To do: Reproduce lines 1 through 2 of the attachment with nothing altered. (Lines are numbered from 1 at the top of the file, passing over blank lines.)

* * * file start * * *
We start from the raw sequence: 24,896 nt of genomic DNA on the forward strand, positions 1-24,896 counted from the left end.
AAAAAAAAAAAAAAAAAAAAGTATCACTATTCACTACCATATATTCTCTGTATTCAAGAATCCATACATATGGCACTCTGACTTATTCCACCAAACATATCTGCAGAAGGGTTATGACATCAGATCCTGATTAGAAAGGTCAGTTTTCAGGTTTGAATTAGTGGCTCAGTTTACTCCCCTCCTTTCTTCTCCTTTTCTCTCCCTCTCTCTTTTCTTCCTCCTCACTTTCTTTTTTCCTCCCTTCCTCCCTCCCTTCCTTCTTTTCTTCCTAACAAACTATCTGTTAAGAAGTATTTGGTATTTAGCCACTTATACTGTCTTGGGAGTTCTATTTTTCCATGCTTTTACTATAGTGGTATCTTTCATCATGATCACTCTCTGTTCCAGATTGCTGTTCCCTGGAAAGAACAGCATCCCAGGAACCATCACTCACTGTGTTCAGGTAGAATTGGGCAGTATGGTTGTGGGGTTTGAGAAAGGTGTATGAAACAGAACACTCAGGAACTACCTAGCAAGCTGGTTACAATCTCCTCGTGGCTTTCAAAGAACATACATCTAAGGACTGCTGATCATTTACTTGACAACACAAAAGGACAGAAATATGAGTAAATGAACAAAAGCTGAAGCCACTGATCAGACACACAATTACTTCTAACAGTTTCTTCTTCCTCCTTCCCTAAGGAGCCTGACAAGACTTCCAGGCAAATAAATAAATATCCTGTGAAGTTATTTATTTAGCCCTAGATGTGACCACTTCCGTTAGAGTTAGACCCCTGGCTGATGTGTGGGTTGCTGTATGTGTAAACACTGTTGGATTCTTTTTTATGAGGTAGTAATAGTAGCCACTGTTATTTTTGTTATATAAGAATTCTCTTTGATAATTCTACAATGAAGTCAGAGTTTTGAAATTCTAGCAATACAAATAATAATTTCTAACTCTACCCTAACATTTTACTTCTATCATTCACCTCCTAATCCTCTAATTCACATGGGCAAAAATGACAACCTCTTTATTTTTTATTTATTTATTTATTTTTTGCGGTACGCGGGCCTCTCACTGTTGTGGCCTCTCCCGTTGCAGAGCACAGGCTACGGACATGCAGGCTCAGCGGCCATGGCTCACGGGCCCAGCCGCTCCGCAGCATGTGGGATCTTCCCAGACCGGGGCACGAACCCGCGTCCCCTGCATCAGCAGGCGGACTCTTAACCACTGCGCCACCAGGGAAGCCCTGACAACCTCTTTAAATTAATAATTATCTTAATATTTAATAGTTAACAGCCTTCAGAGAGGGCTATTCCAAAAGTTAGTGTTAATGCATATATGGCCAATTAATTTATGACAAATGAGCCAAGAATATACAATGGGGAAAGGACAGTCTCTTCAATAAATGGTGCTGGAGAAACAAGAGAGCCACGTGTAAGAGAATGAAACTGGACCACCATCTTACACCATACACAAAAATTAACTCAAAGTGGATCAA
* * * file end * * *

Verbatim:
We start from the raw sequence: 24,896 nt of genomic DNA on the forward strand, positions 1-24,896 counted from the left end.
AAAAAAAAAAAAAAAAAAAAGTATCACTATTCACTACCATATATTCTCTGTATTCAAGAATCCATACATATGGCACTCTGACTTATTCCACCAAACATATCTGCAGAAGGGTTATGACATCAGATCCTGATTAGAAAGGTCAGTTTTCAGGTTTGAATTAGTGGCTCAGTTTACTCCCCTCCTTTCTTCTCCTTTTCTCTCCCTCTCTCTTTTCTTCCTCCTCACTTTCTTTTTTCCTCCCTTCCTCCCTCCCTTCCTTCTTTTCTTCCTAACAAACTATCTGTTAAGAAGTATTTGGTATTTAGCCACTTATACTGTCTTGGGAGTTCTATTTTTCCATGCTTTTACTATAGTGGTATCTTTCATCATGATCACTCTCTGTTCCAGATTGCTGTTCCCTGGAAAGAACAGCATCCCAGGAACCATCACTCACTGTGTTCAGGTAGAATTGGGCAGTATGGTTGTGGGGTTTGAGAAAGGTGTATGAAACAGAACACTCAGGAACTACCTAGCAAGCTGGTTACAATCTCCTCGTGGCTTTCAAAGAACATACATCTAAGGACTGCTGATCATTTACTTGACAACACAAAAGGACAGAAATATGAGTAAATGAACAAAAGCTGAAGCCACTGATCAGACACACAATTACTTCTAACAGTTTCTTCTTCCTCCTTCCCTAAGGAGCCTGACAAGACTTCCAGGCAAATAAATAAATATCCTGTGAAGTTATTTATTTAGCCCTAGATGTGACCACTTCCGTTAGAGTTAGACCCCTGGCTGATGTGTGGGTTGCTGTATGTGTAAACACTGTTGGATTCTTTTTTATGAGGTAGTAATAGTAGCCACTGTTATTTTTGTTATATAAGAATTCTCTTTGATAATTCTACAATGAAGTCAGAGTTTTGAAATTCTAGCAATACAAATAATAATTTCTAACTCTACCCTAACATTTTACTTCTATCATTCACCTCCTAATCCTCTAATTCACATGGGCAAAAATGACAACCTCTTTATTTTTTATTTATTTATTTATTTTTTGCGGTACGCGGGCCTCTCACTGTTGTGGCCTCTCCCGTTGCAGAGCACAGGCTACGGACATGCAGGCTCAGCGGCCATGGCTCACGGGCCCAGCCGCTCCGCAGCATGTGGGATCTTCCCAGACCGGGGCACGAACCCGCGTCCCCTGCATCAGCAGGCGGACTCTTAACCACTGCGCCACCAGGGAAGCCCTGACAACCTCTTTAAATTAATAATTATCTTAATATTTAATAGTTAACAGCCTTCAGAGAGGGCTATTCCAAAAGTTAGTGTTAATGCATATATGGCCAATTAATTTATGACAAATGAGCCAAGAATATACAATGGGGAAAGGACAGTCTCTTCAATAAATGGTGCTGGAGAAACAAGAGAGCCACGTGTAAGAGAATGAAACTGGACCACCATCTTACACCATACACAAAAATTAACTCAAAGTGGATCAA